2. Inventor (and other manufacturing software)
Working without Vault:
There are a number of options open to you, but understanding your companies filing structure is critical. If you can describe (without reading the manual) how the Inventor Project file manages folder locations for Design Data, Content Center Files, and Templates – then you’re one of the lucky few who will not find this process difficult. If you are unsure, reach out to us for some help. Getting it wrong by guessing will cost you long term. Technologies to consider would be VPN, but we wouldn’t recommend saving to a network drive over the VPN – it’ll be too slow. Create a single-user project and work with your data locally. Save your work back to the office network a couple of times a day.
Working with Vault:
You are the lucky ones! Congratulations – that investment is about to pay off. Thanks to the way Vault handles delivering files to your computer’s hard disk, your IT provider only needs to set you up with a VPN (Virtual Private Network). Once that is done, you can pick your computer and take it to your isolation unit. Remember that when checking files out of Vault, the files are retrieved from the server and delivered to your computer’s local hard disk, and when checking in, the reverse happens. But Vault is smart enough to only transfer the files which have changed.
With or without Vault:
When that dialogue pops up after hitting “Save” – RESIST THE URGE to click “Yes to all”. The files flagged “No” do not need saving! Clicking “Yes to all” pointlessly creates more data to be sent back over the network to wherever you save your data. “Yes to all” will cost you time.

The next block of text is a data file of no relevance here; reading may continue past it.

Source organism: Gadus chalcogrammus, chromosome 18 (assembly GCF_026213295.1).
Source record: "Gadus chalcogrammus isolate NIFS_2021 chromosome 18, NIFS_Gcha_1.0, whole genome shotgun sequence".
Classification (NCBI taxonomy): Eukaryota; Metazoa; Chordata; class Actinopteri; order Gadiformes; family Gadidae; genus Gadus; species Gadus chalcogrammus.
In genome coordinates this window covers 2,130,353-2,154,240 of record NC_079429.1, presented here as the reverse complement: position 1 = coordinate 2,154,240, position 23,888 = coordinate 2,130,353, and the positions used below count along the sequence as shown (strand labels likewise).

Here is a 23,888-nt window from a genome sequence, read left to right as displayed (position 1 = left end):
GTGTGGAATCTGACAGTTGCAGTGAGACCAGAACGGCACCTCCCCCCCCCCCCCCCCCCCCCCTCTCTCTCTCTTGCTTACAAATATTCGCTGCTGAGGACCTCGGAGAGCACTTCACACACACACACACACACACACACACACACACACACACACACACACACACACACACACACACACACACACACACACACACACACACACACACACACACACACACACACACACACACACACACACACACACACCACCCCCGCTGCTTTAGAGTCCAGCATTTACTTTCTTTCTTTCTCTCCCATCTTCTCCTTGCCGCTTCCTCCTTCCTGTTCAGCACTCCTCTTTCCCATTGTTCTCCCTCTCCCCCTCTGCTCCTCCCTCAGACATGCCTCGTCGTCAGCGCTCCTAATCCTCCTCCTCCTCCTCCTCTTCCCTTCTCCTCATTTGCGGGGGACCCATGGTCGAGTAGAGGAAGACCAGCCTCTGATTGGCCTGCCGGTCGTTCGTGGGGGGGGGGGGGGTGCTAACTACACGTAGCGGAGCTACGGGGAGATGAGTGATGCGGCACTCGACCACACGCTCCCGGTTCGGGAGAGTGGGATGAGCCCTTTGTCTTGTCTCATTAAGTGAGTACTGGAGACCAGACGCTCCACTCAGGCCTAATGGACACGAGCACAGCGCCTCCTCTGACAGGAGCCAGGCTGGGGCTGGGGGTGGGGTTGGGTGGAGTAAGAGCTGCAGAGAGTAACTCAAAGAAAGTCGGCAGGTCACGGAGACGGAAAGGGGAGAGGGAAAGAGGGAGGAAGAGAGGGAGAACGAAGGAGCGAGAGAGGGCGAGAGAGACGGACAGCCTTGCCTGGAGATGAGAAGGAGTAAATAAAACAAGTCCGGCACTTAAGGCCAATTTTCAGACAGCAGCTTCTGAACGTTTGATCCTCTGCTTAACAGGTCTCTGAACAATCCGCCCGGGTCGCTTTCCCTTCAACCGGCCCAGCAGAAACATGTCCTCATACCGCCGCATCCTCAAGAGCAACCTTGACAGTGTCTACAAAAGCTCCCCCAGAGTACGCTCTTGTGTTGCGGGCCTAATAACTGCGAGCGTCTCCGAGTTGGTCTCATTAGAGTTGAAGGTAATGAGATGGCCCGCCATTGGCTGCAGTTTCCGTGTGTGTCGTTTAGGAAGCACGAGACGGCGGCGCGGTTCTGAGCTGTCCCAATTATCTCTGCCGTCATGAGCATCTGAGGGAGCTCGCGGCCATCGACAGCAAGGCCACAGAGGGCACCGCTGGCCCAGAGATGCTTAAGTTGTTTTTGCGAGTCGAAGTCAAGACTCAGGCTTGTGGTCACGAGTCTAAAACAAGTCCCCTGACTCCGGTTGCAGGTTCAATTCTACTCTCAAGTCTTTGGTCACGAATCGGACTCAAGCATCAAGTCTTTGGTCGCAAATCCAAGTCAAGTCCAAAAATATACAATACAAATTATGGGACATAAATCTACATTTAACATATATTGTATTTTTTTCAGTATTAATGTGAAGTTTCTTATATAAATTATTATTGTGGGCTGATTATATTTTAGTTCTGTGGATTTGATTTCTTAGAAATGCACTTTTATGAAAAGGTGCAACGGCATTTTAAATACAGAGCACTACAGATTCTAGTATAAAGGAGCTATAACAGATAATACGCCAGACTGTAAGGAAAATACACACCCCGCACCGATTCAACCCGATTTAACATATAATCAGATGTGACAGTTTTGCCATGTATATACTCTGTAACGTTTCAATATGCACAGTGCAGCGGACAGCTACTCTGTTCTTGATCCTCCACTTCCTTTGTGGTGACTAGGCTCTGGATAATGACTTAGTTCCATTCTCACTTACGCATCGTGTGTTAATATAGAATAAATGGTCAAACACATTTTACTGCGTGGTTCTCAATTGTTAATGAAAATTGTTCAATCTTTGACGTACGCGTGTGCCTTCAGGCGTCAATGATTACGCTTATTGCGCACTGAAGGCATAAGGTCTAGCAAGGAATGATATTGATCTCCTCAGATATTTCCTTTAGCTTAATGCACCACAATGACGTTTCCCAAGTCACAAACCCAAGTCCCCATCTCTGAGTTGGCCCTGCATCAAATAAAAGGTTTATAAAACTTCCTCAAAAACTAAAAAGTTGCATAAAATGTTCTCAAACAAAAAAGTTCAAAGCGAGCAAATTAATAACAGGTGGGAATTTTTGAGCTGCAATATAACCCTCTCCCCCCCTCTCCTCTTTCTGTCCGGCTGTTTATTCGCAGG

See the “Collaborate” tab in Inventor – try the “Shared views” function to create web-viewable versions of your designs or drawings and exchange comments with stakeholders.
3. AEC software (like Revit)
VPN connections are, unfortunately, not the answer. They will work to provide access to network licenses, but they are not the answer for saving large models to a network drive in the office. We’ve had many bad experiences with VPN’s and Revit, so while you might get it working with a simple test, the reality is that it does not work. You risk corrupting your data.
Single operator working on a project
You can work locally, saving your model back to the office as needed. The cloud storage provided in your subscription is an excellent place to store models because you can share updates with stakeholders without sending the model. They can log in to see progress using a web browser. See this video on YouTube.
Multiple operators collaborating on a project
BIM360 Design is the best solution – by far. Even with very low-speed connections, BIM360 Design allows full collaboration capabilities between Revit users because it only transfers the data that describes changes in a model. Even the largest projects can be worked on locally whilst sharing updates with other stakeholders.
4. Other software, including “LT” products
Users of other software like AutoCAD, Navisworks (for coordination), the LT products, or other tools in AEC and Manufacturing Collections are not so lucky. You will likely be waiting for upload & downloads to complete. A VPN back to the office is likely to be the “quick fix” solution, but if you save your files on a network drive, you might want to reconsider. Each time you press save, you will have to wait for your work to be copied back to the server. A better (in terms of risk) strategy would be to copy the file(s) you need locally – work on them – and then copy them back to the server. This way, an internet outage will not corrupt your files or interrupt your work.
The cloud storage provided in your subscription is an excellent place to store data because you can share updates with stakeholders without sending the model. They can log in to see progress using a web browser. See this video on YouTube.